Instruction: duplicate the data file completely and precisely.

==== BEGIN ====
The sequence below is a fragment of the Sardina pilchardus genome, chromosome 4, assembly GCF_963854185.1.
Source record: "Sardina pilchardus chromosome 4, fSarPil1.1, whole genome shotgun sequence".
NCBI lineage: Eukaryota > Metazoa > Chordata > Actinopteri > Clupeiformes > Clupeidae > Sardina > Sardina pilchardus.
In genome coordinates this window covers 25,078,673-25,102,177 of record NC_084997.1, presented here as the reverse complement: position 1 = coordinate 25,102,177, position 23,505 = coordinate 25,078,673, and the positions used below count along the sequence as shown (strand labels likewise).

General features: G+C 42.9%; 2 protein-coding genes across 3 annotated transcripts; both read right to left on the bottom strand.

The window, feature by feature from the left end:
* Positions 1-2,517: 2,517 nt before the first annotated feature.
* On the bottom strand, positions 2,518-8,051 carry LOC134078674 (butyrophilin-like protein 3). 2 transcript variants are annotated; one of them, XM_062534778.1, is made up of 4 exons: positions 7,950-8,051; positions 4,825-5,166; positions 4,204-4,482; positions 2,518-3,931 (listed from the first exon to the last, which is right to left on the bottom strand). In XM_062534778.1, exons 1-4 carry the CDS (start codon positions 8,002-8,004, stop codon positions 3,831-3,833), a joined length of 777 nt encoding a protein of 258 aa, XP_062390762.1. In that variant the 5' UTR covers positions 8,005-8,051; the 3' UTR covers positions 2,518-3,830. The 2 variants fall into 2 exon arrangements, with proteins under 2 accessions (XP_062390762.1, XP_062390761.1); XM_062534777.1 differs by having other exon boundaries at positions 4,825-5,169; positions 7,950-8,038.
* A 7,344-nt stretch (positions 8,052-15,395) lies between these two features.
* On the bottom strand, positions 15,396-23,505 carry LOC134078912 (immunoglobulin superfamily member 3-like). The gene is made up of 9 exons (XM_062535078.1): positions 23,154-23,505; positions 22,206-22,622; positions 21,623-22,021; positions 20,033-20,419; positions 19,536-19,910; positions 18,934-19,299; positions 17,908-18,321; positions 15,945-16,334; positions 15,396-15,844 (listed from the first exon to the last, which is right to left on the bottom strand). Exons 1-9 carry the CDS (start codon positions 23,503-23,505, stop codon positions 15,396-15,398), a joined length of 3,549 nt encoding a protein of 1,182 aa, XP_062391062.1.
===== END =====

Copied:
The sequence below is a fragment of the Sardina pilchardus genome, chromosome 4, assembly GCF_963854185.1.
Source record: "Sardina pilchardus chromosome 4, fSarPil1.1, whole genome shotgun sequence".
NCBI lineage: Eukaryota > Metazoa > Chordata > Actinopteri > Clupeiformes > Clupeidae > Sardina > Sardina pilchardus.
In genome coordinates this window covers 25,078,673-25,102,177 of record NC_084997.1, presented here as the reverse complement: position 1 = coordinate 25,102,177, position 23,505 = coordinate 25,078,673, and the positions used below count along the sequence as shown (strand labels likewise).

General features: G+C 42.9%; 2 protein-coding genes across 3 annotated transcripts; both read right to left on the bottom strand.

The window, feature by feature from the left end:
* Positions 1-2,517: 2,517 nt before the first annotated feature.
* On the bottom strand, positions 2,518-8,051 carry LOC134078674 (butyrophilin-like protein 3). 2 transcript variants are annotated; one of them, XM_062534778.1, is made up of 4 exons: positions 7,950-8,051; positions 4,825-5,166; positions 4,204-4,482; positions 2,518-3,931 (listed from the first exon to the last, which is right to left on the bottom strand). In XM_062534778.1, exons 1-4 carry the CDS (start codon positions 8,002-8,004, stop codon positions 3,831-3,833), a joined length of 777 nt encoding a protein of 258 aa, XP_062390762.1. In that variant the 5' UTR covers positions 8,005-8,051; the 3' UTR covers positions 2,518-3,830. The 2 variants fall into 2 exon arrangements, with proteins under 2 accessions (XP_062390762.1, XP_062390761.1); XM_062534777.1 differs by having other exon boundaries at positions 4,825-5,169; positions 7,950-8,038.
* A 7,344-nt stretch (positions 8,052-15,395) lies between these two features.
* On the bottom strand, positions 15,396-23,505 carry LOC134078912 (immunoglobulin superfamily member 3-like). The gene is made up of 9 exons (XM_062535078.1): positions 23,154-23,505; positions 22,206-22,622; positions 21,623-22,021; positions 20,033-20,419; positions 19,536-19,910; positions 18,934-19,299; positions 17,908-18,321; positions 15,945-16,334; positions 15,396-15,844 (listed from the first exon to the last, which is right to left on the bottom strand). Exons 1-9 carry the CDS (start codon positions 23,503-23,505, stop codon positions 15,396-15,398), a joined length of 3,549 nt encoding a protein of 1,182 aa, XP_062391062.1.